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Inverse Condemnation

Under the rules of eminent domain, the condemning authority is supposed to declare a taking when it acquires private property without the owner’s consent. That declaration then grants rights to the public property owner in the eminent domain process.  Sometimes, though, a taking occurs and no declaration of taking is made.  In this situation the law allows the property owner to seek a court order declaring that a taking occurs in order for the property owner to receive the rights and benefits of the eminent domain law.  The process for obtaining this order is called inverse condemnation.  In many states, when a landowner successfully obtains the inverse condemnation order, the condemning authority must pay all the costs and legal fees that the owner incurred to obtain the order.

Examples of inverse condemnation situations:

1)         The government physically occupies private property without delivering a taking.  When this occurs, it is most often associated with a temporary taking.  A temporary taking requires payment by the government just like a permanent taking.  A failure to declare a taking when a permanent taking occurs is quite rare.

2)         A property owner loses some or all access to property because of a government project and no taking is declared.  Loss of access requires compensation if the owner is left with less than a reasonable access.  Where all access is lost, the condemning authority will usually recognize a taking and make a declaration.  Failure to make a declaring of taking most often occurs where only partial access is taken without any accompanying acquisition of real estate.

3)         Regulatory taking.  The government passes a regulation, law, or ordinance that deprives the owner of all or part of the value of real estate.  To claim a total taking by the regulation, the owner must show that the affected property has no economic value after the taking.  To claim a partial taking the owner must show that his/her reasonable investment backed expectations have been denied because of the regulation.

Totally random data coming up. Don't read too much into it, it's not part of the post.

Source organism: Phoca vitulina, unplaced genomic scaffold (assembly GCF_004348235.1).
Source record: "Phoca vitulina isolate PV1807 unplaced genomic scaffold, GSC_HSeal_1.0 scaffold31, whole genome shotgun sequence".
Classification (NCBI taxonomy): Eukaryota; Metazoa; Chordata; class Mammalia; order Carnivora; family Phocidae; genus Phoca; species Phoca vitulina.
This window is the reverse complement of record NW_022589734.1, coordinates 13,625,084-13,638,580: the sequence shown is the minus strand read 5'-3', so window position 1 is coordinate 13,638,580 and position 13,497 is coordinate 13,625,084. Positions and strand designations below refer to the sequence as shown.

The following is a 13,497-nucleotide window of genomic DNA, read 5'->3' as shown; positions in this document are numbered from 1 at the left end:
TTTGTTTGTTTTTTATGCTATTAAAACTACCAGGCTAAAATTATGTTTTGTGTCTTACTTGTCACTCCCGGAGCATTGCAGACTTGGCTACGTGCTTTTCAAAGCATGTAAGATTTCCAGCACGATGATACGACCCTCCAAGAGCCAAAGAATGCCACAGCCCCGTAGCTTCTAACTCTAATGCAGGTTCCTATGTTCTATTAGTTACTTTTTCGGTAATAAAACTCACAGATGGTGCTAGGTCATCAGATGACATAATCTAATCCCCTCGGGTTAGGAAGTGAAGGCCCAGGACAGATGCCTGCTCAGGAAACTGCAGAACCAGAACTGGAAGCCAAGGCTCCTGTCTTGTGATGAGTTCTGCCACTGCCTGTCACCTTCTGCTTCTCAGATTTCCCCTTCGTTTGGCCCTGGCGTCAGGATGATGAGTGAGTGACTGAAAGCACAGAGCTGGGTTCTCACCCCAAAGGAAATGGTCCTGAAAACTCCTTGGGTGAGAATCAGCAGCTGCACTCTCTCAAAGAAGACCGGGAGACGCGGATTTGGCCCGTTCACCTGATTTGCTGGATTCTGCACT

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2 Comments to “Inverse Condemnation”

  1. mk mccarrel says:

    I believe i have a case of “Inverse Condemnation” regarding a vacant lot (purchased Aug.15,2005 ) in a subdivision in Sunset Beach NC. Town is claiming an “Easement by Prescription” roadbed “in favor of the public” across 2 sides of my corner lot.
    The subdivision plat exists and is recorded in Brunswick County
    The plat shows my lot in its entirety with no roadway within the boundaries.
    The actual dedicated R/W exists alongside but is not being used by the town for the R/W…
    only for some public utilities.
    I am a NC Real Estate Broker and I read that a “prescriptive easement ” cannot be a “public”
    roadway and although not having to be exclusive, must not be “for public use”.
    The Town does not believe they have to pay “damages ” since the roadway has existed for
    over 20 years.
    Currently the new sewer line is being placed within my lot to follow the roadbed ,not within the dedicated R/W. I have complained in writing. Nothing happens. No response.
    The Town is to open a new “Boat launch, Park and Parking recreation area approx 1200ft
    from my lot on the Intra Coastal Waterway at the new Sunset Beach Bridge. The traffic is going
    to increase when that opens.

  2. Kevin Wegner says:

    Our property is located in Orland Park, IL 60467. The entire parcel was designated as being in a floodway back in the early 1990’s. We recently received a citation for using our land in conflict with Article 802 “appropriate uses of a floodway”. We have been utilizing our land in its current manner (detached garage, storage sheds and parking) for approximately 20 years in accordance with IDOT Administrative Code Chapter 1 Section 708 “appropriate uses of a floodway”. The county apparently revised their “appropriate uses of floodways” recently with Article 802 and removed detached garages, storage sheds, parking and radio antennas as an acceptable use and is now advising we can no longer use it for these purposes. The county is advising that Article 802 is retroactive and nothing is “grandfathered” yet our neighbors to the North and South of us, who are also in the floodway, are not being asked to change their use.

    We believe we have an equal protection claim, inverse condemnation action or a regulatory taking claim and are seeking an attorney who will help guide us through this process.

    We have consulted with land use attorneys previously who did not want to get involved with pursuing action against Cook County. We are looking for an attorney who believes in property rights, recognizes that our rights are being violated in this case and will pursue remedies on our behalf.

    Any assistance you may be able to offer would be appreciated.

    Sincerely,

    Kevin Wegner

  3. […] right to take, then you will need to hire an attorney.  Additionally, if you have an inverse condemnation case, you will need to hire an attorney to file this claim and pursue damages.  When dealing with […]

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